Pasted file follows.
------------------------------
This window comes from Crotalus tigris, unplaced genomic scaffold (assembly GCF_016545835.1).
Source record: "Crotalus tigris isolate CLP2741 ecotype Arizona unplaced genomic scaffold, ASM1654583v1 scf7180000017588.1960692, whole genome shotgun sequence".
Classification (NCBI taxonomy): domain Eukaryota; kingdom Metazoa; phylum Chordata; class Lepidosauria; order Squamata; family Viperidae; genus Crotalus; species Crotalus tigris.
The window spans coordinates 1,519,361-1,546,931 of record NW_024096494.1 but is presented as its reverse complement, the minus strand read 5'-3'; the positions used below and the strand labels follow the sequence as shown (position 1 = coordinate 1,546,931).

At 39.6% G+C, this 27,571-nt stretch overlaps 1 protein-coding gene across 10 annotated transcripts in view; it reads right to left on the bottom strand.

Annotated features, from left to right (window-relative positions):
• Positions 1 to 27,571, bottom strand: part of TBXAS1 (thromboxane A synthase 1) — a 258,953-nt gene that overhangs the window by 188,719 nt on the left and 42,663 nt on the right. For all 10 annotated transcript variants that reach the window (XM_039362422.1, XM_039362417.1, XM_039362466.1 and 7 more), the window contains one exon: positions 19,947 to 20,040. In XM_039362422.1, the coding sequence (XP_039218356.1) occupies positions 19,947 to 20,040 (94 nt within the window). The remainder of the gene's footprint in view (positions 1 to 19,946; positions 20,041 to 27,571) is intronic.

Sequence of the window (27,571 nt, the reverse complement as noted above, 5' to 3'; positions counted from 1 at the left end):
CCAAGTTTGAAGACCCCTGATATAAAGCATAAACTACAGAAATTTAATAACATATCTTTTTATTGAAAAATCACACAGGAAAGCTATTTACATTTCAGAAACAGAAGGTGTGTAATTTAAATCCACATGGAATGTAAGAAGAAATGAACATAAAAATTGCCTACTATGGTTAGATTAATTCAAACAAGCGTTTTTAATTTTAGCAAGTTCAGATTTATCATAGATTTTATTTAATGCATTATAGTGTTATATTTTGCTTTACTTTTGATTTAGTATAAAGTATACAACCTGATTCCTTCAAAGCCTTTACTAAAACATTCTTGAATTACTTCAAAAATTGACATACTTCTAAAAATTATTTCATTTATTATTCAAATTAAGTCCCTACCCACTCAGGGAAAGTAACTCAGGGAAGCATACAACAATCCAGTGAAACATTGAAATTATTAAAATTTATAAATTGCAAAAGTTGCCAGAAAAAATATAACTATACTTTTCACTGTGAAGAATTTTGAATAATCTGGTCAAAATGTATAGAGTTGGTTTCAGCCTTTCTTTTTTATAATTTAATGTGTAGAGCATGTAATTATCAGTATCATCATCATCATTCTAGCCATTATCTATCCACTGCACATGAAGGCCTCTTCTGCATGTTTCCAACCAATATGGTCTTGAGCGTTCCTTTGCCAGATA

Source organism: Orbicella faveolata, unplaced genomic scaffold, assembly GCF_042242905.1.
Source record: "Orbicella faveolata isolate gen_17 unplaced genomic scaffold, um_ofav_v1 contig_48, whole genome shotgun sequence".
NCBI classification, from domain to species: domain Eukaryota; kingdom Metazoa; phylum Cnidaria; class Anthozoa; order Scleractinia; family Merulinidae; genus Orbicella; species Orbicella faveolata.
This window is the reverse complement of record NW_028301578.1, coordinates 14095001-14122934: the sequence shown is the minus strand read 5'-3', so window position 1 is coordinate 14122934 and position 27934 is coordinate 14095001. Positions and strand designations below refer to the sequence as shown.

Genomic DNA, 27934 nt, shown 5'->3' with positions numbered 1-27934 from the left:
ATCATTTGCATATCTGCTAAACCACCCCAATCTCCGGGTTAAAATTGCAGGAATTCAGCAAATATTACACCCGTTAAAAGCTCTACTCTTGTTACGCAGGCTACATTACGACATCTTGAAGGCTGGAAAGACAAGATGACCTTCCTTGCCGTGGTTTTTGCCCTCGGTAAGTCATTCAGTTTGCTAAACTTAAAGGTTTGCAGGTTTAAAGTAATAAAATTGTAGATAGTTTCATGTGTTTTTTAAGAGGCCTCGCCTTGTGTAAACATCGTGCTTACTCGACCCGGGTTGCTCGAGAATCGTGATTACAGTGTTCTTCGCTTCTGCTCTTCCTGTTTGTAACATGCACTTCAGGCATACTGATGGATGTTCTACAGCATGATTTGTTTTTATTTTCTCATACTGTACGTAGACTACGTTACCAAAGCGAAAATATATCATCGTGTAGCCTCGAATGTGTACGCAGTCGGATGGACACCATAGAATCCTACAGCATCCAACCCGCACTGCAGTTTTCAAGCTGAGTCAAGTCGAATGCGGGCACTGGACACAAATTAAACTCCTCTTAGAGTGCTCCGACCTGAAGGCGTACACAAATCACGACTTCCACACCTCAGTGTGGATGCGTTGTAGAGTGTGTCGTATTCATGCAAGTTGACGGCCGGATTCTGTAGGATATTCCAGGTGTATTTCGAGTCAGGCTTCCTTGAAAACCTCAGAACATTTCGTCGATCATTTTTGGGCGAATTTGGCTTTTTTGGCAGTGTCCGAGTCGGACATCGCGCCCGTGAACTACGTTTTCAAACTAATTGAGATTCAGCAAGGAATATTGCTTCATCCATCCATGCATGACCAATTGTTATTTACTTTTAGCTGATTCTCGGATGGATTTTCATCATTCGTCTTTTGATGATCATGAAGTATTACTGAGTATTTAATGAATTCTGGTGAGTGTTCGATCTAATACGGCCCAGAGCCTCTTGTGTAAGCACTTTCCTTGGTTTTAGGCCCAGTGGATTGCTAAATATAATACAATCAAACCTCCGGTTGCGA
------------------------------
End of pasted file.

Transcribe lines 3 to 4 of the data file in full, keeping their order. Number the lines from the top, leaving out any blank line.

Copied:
Classification (NCBI taxonomy): domain Eukaryota; kingdom Metazoa; phylum Chordata; class Lepidosauria; order Squamata; family Viperidae; genus Crotalus; species Crotalus tigris.
The window spans coordinates 1,519,361-1,546,931 of record NW_024096494.1 but is presented as its reverse complement, the minus strand read 5'-3'; the positions used below and the strand labels follow the sequence as shown (position 1 = coordinate 1,546,931).